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Dennis Tourish

The Coronavirus Crisis and Leadership in Business

26 June 2020
Dennis Tourish, Professor, Leadership and Organization Studies, University of Sussex, Business School, UK

Fifty years ago, Milton Friedman asserted that the social responsibility of business was only to increase its profits, within the law. This mantra, with its focus on the short term, gained a strong hold on much of business practice and continues to guide leadership decision-making in response to COVID-19.

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Bobby Austin

An Ontology for Public Kinship as a Leadership Platform

24 June 2020
Bobby Austin, President, Neighborhood Associates Corporation, USA

As we think how to open the country, we ask: How will we know what is safe? How will we structure the workplace? How will we educate our children? We need to give as much thought to what we will reimagine, or even just imagine, as the common good in American life and our relationships – one human to another.

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Erwin Schwella

The Global Pandemic: A Trigger for Deeply Systemic Disruptive Social Innovation? Or an Inevitable Global Apocalypse?

19 June 2020
Erwin Schwella, Dean, School of Social Innovation, Hugenote Kollege, South Africa

Our political, social, and economic ideologies and institutions are not adequately dealing with global wicked problems. Leadership must start and sustain courageous leadership conversations, or we will not make progress towards solving these growing problems and the probabilities for an apocalyptic end increase.

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Richard Bolden

The Fall of Edward Colston and the Rise of Inclusive Place-Based Leadership

17 June 2020
Richard Bolden, Professor, Leadership and Management, University of the West of England, UK

The killing of George Floyd by a police officer in Minneapolis, USA triggered a wave of protests about racial inequality across the world. In Bristol, UK, it led to the toppling of the statue of Edward Colston, a 17th-century slave trader. The response to these and other events show us that we have much to learn about the nature and purpose of good leadership in contemporary society.

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Johan Roos

Intellectuals of the World, Please Unite

12 June 2020
Johan Roos, Chief Academic Officer, HULT International Business School, UK

Ill-informed decisions wreak havoc to our economies and societies. Intellectuals in academia have a duty to engage in the public debate, to describe how they see the problems, create new ways of dealing with them, and challenge what we take for granted. It is time to stretch what is impossible and unthinkable!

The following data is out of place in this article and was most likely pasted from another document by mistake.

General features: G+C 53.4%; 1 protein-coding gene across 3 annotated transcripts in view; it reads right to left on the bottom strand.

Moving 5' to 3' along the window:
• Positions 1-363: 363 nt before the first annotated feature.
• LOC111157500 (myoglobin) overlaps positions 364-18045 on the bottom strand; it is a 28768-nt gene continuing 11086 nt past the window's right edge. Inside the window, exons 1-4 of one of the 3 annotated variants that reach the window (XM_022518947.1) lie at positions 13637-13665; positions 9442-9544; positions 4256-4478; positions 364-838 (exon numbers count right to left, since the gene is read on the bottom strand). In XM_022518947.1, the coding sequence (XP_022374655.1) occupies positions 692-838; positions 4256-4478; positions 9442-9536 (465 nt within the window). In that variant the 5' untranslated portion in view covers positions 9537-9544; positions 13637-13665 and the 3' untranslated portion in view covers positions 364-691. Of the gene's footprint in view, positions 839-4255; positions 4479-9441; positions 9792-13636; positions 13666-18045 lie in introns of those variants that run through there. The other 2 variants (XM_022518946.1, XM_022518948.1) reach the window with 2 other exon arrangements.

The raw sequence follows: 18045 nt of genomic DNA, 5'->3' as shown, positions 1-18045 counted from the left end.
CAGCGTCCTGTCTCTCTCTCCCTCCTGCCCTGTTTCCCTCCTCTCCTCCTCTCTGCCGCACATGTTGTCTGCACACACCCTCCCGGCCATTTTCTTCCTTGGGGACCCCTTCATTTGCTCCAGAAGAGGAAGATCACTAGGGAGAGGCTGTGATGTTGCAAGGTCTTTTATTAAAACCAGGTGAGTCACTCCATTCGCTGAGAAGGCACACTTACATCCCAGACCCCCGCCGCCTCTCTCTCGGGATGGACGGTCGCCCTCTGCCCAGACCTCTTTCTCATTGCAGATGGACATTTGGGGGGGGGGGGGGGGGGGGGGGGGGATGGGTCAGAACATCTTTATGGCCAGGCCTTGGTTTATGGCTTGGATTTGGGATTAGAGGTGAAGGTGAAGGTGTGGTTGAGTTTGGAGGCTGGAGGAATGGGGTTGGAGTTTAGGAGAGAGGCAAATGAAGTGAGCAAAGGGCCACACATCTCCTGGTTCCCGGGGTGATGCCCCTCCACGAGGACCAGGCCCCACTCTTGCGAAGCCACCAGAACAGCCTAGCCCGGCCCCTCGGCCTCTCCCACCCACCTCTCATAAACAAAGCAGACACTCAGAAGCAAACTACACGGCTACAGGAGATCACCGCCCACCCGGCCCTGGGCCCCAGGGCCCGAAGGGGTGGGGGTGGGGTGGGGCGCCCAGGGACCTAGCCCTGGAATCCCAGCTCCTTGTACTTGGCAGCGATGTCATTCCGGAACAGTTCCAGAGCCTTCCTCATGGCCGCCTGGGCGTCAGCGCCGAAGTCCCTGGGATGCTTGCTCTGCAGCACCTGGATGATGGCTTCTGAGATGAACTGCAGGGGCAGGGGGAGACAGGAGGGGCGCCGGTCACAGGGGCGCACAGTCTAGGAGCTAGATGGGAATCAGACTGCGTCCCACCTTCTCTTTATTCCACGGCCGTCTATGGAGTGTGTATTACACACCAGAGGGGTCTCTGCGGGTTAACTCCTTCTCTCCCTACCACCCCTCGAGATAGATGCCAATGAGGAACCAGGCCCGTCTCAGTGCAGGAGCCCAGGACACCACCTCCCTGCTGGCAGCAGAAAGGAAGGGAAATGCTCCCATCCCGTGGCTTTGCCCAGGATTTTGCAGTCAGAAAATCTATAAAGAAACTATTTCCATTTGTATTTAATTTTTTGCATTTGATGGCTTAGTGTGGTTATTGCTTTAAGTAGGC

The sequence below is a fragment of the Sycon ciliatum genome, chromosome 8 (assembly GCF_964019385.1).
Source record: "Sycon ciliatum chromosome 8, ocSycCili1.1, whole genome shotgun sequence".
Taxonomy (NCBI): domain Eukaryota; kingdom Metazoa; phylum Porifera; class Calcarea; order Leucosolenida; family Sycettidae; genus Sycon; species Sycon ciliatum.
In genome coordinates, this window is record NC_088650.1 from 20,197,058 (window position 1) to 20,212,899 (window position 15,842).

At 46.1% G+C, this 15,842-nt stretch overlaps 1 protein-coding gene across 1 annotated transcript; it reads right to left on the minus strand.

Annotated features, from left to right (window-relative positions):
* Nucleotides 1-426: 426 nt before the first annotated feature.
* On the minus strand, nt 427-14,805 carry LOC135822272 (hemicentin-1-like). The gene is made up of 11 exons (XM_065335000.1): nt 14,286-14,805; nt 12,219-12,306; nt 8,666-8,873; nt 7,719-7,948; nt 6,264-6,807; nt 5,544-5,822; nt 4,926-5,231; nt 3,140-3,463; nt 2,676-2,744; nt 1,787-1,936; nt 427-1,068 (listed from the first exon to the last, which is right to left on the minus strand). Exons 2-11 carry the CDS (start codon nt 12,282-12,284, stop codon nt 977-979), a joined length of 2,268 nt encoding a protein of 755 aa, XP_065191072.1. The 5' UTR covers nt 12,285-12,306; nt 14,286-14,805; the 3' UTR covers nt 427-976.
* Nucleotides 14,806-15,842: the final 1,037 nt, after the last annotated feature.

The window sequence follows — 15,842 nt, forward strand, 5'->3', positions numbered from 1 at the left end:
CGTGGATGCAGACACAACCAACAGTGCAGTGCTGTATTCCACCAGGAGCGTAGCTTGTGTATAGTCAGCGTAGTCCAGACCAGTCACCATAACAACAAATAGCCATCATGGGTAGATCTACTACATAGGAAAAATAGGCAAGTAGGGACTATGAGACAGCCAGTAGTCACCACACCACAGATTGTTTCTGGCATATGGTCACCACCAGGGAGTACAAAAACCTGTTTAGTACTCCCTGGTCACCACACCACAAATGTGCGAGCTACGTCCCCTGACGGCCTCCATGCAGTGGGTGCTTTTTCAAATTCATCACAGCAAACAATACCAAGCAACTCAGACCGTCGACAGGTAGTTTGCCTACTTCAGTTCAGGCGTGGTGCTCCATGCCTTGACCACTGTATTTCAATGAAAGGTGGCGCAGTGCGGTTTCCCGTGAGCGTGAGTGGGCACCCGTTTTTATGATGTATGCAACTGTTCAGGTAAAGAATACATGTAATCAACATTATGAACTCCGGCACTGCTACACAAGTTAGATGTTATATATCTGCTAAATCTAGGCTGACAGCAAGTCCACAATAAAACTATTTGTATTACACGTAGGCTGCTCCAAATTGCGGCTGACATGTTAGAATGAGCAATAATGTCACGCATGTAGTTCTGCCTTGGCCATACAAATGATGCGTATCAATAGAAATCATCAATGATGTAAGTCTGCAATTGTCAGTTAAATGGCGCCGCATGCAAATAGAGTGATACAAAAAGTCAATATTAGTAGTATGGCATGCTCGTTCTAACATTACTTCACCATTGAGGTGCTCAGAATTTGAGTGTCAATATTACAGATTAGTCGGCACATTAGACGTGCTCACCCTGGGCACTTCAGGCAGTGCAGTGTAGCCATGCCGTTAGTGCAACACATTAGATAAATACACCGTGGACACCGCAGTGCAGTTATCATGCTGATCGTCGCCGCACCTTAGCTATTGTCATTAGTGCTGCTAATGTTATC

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Katherine Tyler Scott

The Fire Next Time

8 June 2020
Katherine Tyler Scott, Managing Partner, Ki ThoughtBridge, USA

We are fighting the fires caused by an eruption of the collective shadow, of what has been repeatedly suppressed and ignored for decades; some would say centuries. The flames will once again be quelled and when they are, we must not breathe a sigh of relief. It will just be the beginning of the real work.

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Ira Chaleff

Racism and The Bystander

4 June 2020
Ira Chaleff, Visiting Leadership Scholar, Møller Institute, Churchill College, Cambridge University, UK

Officers Thao, Keung, and Lane stood by passively while George Floyd desperately pleaded to breathe and live. These bystanders should have had the psychological capacity to intervene and save his life. Why didn't they act? The focus of our national conversation must be on them – for they are us.

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Jonathan Gosling

Leadership in a COVID Context: Denial, Salvation, and Adaptation

2 June 2020
Jonathan Gosling, Lead Faculty, The Forward Institute, UK

We often hear that we are living in an unprecedented time. But there is nothing unprecedented about the sudden onset of life-threatening, systems-shaking shocks. Leadership of denial or salvation are common responses, but with care and thoughtfulness, a third kind of leadership may emerge: leadership of adaptation.

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Rens van Loon Angel Buster